The scientific name for the ‘o’opu ‘alamo’o is Lentipes concolor. This name recognizes the ability of the male to change colors during courtship and periods of aggression.

For the ‘o’opu ‘alamo’o, a native goby living in Kolekole Stream, life is full of challenges. Imagine having to swim 2.5 miles upstream from the ocean and then climbing 442 feet straight up against the flow of the waterfall!

An ‘o’opu begins as an egg laid in the upper reaches of the stream, often between rocks in the streambed. Once the egg hatches, the embryo drifts downstream with the current to the open ocean. Here the larvae remain for up to six months. When the ‘o’opu receives the freshwater signals from the stream, it’s time to begin the swim back upstream.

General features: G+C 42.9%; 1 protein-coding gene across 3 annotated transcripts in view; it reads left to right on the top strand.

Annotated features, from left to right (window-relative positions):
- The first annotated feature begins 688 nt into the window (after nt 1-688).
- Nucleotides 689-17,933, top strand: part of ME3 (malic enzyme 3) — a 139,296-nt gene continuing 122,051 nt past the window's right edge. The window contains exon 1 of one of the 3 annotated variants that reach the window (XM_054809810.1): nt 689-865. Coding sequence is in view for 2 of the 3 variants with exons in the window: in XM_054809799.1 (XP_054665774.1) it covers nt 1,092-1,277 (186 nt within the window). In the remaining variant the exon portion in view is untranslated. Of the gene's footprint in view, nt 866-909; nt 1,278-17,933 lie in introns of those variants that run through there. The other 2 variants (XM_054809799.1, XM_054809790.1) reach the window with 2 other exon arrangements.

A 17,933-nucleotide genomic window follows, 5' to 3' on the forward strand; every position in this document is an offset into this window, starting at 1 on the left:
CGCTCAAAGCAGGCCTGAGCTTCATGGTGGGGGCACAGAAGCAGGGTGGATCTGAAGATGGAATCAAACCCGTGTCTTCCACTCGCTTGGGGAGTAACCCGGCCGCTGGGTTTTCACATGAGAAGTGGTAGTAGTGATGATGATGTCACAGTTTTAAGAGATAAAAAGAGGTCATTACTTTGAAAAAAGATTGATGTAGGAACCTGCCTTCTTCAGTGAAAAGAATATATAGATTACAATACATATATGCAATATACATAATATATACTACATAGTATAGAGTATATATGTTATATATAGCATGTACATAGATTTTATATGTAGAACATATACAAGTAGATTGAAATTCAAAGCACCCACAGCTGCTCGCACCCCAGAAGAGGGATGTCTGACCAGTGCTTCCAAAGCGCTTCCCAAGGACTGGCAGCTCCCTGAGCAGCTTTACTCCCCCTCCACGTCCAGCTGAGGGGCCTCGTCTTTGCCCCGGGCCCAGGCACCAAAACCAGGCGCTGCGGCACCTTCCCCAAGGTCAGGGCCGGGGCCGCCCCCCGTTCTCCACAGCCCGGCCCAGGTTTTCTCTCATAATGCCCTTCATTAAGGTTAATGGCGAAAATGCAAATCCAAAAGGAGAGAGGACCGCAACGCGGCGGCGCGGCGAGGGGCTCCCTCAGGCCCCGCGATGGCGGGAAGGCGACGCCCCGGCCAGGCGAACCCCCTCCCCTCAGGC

The ‘o’opu uses its suction disc and pectoral fins to climb up the water-slickened surfaces along the rocky sides of the waterfall. As an adult, the ‘o’opu measures about five inches. It stays upstream amongst the rocks and lays its eggs to start the next generation of ‘o’opu.”


Kirill Vinnikov, a PhD student working in the Department of Biology at the University of Hawaii whom researches amphidromous gobies, provides an explanation that helps clarify the graphic above which is posted near ‘Akaka Falls:

“All species of gobies have a unique morphological feature: their adults have a peculiar fusion of pelvic fins to form a disc with a strong sucking power. Amphidromous gobies use their sucking disc to move upstream; the disc allows them to attach to stones and climb on vertical rock surfaces, and finally, to reach their home habitats even when they are located at high elevations above waterfalls.”